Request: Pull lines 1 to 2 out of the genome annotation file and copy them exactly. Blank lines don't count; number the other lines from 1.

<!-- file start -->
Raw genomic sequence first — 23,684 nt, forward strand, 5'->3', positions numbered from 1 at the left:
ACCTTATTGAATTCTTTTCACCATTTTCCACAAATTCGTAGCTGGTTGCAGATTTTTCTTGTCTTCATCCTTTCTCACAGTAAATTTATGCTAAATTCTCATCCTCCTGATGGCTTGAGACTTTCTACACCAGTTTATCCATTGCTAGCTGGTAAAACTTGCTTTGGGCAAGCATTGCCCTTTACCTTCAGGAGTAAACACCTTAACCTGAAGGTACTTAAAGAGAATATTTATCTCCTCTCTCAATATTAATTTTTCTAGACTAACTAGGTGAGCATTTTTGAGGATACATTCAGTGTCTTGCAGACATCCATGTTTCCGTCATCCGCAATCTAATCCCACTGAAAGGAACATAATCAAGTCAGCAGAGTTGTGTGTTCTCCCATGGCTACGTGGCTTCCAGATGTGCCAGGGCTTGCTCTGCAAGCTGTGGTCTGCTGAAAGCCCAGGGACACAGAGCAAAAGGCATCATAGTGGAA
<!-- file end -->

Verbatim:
Raw genomic sequence first — 23,684 nt, forward strand, 5'->3', positions numbered from 1 at the left:
ACCTTATTGAATTCTTTTCACCATTTTCCACAAATTCGTAGCTGGTTGCAGATTTTTCTTGTCTTCATCCTTTCTCACAGTAAATTTATGCTAAATTCTCATCCTCCTGATGGCTTGAGACTTTCTACACCAGTTTATCCATTGCTAGCTGGTAAAACTTGCTTTGGGCAAGCATTGCCCTTTACCTTCAGGAGTAAACACCTTAACCTGAAGGTACTTAAAGAGAATATTTATCTCCTCTCTCAATATTAATTTTTCTAGACTAACTAGGTGAGCATTTTTGAGGATACATTCAGTGTCTTGCAGACATCCATGTTTCCGTCATCCGCAATCTAATCCCACTGAAAGGAACATAATCAAGTCAGCAGAGTTGTGTGTTCTCCCATGGCTACGTGGCTTCCAGATGTGCCAGGGCTTGCTCTGCAAGCTGTGGTCTGCTGAAAGCCCAGGGACACAGAGCAAAAGGCATCATAGTGGAA